Pregnancy discrimination is alive and well
It is according to Deakin University senior researcher Cameo Dalley and her team had just won a grant to fund their research project.
But when Dalley informed a senior woman professor that she was pregnant, the atmosphere changed completely.
“She made all these comments about, ‘How do you plan to do your job and have a baby?’” Dalley said.
Within a fortnight, Dalley was told she no longer had a contract offer for the project. And the rationale given? A ‘change of heart’.
A widespread occurrence
“I want to draw attention to this so other people are treated better than I was,” Dalley wrote in an opinion piece.
Although official reports of workplace pregnancy discrimination are low, the Australian Human Rights Commission found that those numbers don’t reflect the reality. One in two mothers reported experienced discrimination during pregnancy, parental leave or when returning to work.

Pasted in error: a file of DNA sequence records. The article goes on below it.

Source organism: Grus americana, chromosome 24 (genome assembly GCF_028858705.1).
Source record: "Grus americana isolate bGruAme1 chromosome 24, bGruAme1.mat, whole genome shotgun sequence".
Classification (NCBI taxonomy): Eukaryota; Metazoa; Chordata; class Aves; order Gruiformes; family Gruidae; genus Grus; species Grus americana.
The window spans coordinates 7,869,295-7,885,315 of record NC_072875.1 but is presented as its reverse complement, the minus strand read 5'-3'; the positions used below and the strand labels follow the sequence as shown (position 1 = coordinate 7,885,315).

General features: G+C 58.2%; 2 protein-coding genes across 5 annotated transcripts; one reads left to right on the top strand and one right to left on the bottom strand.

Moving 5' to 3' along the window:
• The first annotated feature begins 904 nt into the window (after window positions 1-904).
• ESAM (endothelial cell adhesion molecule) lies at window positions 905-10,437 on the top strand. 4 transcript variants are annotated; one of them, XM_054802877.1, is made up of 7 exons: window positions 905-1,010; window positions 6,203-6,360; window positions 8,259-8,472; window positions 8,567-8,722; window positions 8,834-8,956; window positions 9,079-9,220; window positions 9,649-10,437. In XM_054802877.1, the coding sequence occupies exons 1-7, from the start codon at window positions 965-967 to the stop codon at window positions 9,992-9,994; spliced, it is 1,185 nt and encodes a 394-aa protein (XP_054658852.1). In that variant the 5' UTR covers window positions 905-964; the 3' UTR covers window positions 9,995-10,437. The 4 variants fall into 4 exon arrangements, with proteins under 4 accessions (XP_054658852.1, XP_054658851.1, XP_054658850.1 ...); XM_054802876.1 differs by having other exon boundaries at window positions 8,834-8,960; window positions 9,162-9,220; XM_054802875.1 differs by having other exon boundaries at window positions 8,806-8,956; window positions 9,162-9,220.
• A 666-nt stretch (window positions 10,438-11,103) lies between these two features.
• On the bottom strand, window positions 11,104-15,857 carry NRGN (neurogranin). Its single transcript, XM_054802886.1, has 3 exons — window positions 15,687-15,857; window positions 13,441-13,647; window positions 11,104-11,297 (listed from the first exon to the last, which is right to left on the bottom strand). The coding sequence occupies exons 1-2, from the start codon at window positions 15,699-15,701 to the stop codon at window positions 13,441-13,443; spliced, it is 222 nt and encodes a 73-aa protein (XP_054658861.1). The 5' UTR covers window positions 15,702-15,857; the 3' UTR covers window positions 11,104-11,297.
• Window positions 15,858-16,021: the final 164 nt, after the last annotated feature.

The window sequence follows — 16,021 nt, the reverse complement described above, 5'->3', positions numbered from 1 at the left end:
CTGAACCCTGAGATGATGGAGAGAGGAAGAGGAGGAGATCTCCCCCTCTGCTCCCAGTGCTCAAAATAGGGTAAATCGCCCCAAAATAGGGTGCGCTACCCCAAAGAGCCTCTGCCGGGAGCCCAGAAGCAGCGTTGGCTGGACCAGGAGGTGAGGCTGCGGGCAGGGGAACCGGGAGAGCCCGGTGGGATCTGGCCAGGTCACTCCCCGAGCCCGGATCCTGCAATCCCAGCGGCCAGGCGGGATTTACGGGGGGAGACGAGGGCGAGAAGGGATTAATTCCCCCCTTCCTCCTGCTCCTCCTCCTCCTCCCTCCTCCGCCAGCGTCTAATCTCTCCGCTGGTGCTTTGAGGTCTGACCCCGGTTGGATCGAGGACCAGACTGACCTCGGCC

This often includes women finding themselves unemployed, demoted, restructured out of a job, or the victim of adverse action before, during or shortly after a period of unpaid parental leave.
It can also be difficult to access basic rights under the National Employment Standards such as the right to be transferred to an appropriate safe job during pregnancy or – if no such job exists – the right to be paid no safe job leave.
At a workplace like Deakin University where the majority of workers are employed as causals or contractors, pregnant workers may not be in a position to pursue a discrimination complaint.
Source: ACTU 2023
If you are experiencing pregnancy discrimination contact McNally Jones Staff Lawyers today.